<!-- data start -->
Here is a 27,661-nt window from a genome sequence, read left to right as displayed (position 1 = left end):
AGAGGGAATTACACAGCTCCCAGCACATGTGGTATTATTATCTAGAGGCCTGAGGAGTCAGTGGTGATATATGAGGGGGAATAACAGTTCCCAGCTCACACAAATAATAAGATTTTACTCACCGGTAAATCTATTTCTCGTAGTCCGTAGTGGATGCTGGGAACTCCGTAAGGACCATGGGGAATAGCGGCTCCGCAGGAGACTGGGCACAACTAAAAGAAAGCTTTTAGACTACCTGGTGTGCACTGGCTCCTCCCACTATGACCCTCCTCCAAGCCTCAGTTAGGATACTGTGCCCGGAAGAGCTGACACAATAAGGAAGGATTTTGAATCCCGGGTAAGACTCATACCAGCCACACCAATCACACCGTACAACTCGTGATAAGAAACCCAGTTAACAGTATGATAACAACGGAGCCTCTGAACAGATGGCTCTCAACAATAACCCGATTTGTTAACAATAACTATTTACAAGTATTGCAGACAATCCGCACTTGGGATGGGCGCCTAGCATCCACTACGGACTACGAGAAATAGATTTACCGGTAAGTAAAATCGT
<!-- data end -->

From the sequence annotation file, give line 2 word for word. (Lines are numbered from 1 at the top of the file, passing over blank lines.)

AGAGGGAATTACACAGCTCCCAGCACATGTGGTATTATTATCTAGAGGCCTGAGGAGTCAGTGGTGATATATGAGGGGGAATAACAGTTCCCAGCTCACACAAATAATAAGATTTTACTCACCGGTAAATCTATTTCTCGTAGTCCGTAGTGGATGCTGGGAACTCCGTAAGGACCATGGGGAATAGCGGCTCCGCAGGAGACTGGGCACAACTAAAAGAAAGCTTTTAGACTACCTGGTGTGCACTGGCTCCTCCCACTATGACCCTCCTCCAAGCCTCAGTTAGGATACTGTGCCCGGAAGAGCTGACACAATAAGGAAGGATTTTGAATCCCGGGTAAGACTCATACCAGCCACACCAATCACACCGTACAACTCGTGATAAGAAACCCAGTTAACAGTATGATAACAACGGAGCCTCTGAACAGATGGCTCTCAACAATAACCCGATTTGTTAACAATAACTATTTACAAGTATTGCAGACAATCCGCACTTGGGATGGGCGCCTAGCATCCACTACGGACTACGAGAAATAGATTTACCGGTAAGTAAAATCGT